Fayetteville's Caribbean residents worry about Hurricane Beryl's effects

Monique John Image
Friday, July 5, 2024
Fayetteville's Caribbean residents worry about Beryl's effects
"It may seem like life is normal here in the States but it's far from normal back there in the Caribbean."

FAYETTEVILLE, N.C. (WTVD) -- Hurricane Beryl was downgraded to a tropical storm after making landfall in Mexico earlier Friday. Still, it wrought havoc on communities throughout the West Indies this week.

"It may seem like life is normal here in the States but it's far from normal back there in the Caribbean," Phillip Cousins said.

Watching this devastation from Hurricane Beryl in his home country of Jamaica has Cousins deeply worried for his older relatives still living there. Cousins said he survived Hurricane Gilbert in 1988, so he has an idea of how hard it will be for his community to come back from this.

"Even rebuilding is going to take a while because local hardware is not going to have all, everything, that everybody needs," Cousins said.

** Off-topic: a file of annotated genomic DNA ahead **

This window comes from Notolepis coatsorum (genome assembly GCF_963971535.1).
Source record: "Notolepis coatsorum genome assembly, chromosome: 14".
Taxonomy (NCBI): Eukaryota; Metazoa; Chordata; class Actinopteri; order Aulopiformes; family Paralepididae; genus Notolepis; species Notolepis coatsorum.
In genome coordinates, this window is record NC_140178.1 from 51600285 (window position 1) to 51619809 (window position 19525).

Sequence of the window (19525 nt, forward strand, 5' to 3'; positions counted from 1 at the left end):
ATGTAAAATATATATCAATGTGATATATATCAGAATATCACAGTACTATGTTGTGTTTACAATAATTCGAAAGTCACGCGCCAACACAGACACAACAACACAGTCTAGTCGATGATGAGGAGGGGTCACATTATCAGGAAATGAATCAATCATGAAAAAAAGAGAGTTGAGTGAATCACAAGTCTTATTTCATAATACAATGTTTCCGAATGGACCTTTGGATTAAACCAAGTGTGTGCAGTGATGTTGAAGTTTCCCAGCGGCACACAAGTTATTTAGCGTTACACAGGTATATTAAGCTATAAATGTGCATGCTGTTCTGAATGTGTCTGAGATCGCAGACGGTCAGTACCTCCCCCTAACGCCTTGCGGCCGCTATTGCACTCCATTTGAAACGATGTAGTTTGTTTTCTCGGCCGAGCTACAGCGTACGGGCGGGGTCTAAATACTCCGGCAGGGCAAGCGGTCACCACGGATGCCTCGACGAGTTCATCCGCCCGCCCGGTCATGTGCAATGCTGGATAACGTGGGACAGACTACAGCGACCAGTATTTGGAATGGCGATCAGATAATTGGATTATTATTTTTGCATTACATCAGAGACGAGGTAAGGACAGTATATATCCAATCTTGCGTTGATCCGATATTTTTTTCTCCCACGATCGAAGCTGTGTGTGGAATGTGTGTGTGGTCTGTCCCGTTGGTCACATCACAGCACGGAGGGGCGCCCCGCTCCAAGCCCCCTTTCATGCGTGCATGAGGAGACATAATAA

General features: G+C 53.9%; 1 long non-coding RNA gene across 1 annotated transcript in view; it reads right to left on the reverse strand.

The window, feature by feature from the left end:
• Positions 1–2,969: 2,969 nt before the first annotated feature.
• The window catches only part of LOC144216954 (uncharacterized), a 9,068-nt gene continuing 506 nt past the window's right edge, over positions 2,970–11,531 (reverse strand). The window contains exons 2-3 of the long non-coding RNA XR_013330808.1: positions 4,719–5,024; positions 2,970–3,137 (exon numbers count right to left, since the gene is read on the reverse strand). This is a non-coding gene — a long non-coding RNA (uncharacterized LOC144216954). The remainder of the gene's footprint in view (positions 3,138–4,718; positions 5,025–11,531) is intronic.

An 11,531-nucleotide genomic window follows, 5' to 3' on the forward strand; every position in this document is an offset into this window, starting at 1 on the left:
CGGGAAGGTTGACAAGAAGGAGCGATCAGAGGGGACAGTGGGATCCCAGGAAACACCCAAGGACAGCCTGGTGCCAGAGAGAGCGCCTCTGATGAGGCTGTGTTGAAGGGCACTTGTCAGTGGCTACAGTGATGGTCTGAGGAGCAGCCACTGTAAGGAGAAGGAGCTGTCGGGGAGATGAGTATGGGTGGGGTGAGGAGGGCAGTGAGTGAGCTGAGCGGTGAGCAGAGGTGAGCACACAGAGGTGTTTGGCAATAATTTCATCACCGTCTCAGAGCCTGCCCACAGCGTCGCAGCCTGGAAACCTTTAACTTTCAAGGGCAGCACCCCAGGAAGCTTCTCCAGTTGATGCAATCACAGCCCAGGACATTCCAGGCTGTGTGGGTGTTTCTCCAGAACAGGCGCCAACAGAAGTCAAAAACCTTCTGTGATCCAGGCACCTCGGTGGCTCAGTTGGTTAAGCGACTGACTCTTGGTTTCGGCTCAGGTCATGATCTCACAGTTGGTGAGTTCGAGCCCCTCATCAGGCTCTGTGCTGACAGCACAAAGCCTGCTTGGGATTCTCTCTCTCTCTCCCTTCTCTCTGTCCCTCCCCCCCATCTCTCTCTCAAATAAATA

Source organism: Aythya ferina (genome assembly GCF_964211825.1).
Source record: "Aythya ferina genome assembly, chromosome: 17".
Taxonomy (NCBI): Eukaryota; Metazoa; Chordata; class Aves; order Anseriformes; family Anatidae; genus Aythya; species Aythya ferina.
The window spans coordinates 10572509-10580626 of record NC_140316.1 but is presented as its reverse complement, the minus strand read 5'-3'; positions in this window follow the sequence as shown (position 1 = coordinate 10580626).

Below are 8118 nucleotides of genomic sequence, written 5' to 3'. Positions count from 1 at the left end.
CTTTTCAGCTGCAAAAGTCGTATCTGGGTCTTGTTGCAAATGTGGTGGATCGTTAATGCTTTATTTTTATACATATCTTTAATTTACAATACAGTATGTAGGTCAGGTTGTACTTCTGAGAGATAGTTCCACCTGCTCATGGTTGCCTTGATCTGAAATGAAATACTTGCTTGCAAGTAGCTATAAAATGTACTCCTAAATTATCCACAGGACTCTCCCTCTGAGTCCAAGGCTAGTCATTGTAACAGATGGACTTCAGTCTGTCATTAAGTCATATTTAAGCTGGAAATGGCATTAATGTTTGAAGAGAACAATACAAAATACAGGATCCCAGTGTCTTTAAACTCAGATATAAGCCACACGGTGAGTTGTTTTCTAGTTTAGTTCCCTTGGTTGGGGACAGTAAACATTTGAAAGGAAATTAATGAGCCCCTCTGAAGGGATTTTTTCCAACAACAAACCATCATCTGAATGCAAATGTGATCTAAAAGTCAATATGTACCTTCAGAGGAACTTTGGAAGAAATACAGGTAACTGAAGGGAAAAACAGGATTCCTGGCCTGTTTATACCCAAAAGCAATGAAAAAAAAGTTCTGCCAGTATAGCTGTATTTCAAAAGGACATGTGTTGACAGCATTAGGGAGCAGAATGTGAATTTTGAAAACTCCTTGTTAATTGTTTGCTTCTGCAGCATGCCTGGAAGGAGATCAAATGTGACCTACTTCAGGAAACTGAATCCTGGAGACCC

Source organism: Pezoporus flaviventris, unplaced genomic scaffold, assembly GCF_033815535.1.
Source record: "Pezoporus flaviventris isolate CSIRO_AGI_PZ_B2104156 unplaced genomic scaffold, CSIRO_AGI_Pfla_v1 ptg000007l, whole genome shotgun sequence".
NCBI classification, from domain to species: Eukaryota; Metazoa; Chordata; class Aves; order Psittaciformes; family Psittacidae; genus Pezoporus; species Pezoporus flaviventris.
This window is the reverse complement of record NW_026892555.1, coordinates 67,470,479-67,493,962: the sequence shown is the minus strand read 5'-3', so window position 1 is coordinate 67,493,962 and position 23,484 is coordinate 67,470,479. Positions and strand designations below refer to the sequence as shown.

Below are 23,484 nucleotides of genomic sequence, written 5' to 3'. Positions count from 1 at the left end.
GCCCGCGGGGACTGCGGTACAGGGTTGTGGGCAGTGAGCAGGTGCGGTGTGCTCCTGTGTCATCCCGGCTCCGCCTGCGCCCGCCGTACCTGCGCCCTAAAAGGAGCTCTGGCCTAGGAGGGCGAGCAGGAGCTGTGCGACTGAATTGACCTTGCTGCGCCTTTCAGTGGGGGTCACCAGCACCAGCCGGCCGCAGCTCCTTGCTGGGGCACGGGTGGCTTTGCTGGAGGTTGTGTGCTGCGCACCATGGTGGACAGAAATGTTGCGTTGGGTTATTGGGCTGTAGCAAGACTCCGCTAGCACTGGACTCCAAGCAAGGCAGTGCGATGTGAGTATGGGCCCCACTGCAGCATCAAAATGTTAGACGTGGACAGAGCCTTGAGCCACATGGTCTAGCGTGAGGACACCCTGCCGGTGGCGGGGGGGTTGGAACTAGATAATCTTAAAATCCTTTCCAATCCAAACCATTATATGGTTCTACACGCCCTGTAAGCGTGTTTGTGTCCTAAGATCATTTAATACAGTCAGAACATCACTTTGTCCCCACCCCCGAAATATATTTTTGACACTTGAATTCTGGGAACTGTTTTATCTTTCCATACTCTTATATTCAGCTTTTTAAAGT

Cousins, and another Jamaican immigrant and owner of SimLo's Island Cafe in Fayetteville, Lopez Atlan, told ABC11 that they haven't been able to contact their loved ones in Jamaica because of the outages. Atlan said he has four sisters, but he hasn't been able to contact three of them.

"I only spoke with one because she had to go to work and that's how she actually gets some electricity," Atlan said.

Atlan and Cousins said they can only wait for the outages to stop. Then they can find out how their families have fared in the storm, send supplies, and possibly help their relatives relocate to the United States or elsewhere.

However, Cousins noted that many in the Caribbean affected by the storm won't be so fortunate.

"A lot of folks don't even have that option. They just have to get tarps, tarpaulin that they call back home, and just try to make makeshift roof for now and just sleep where they can," he said.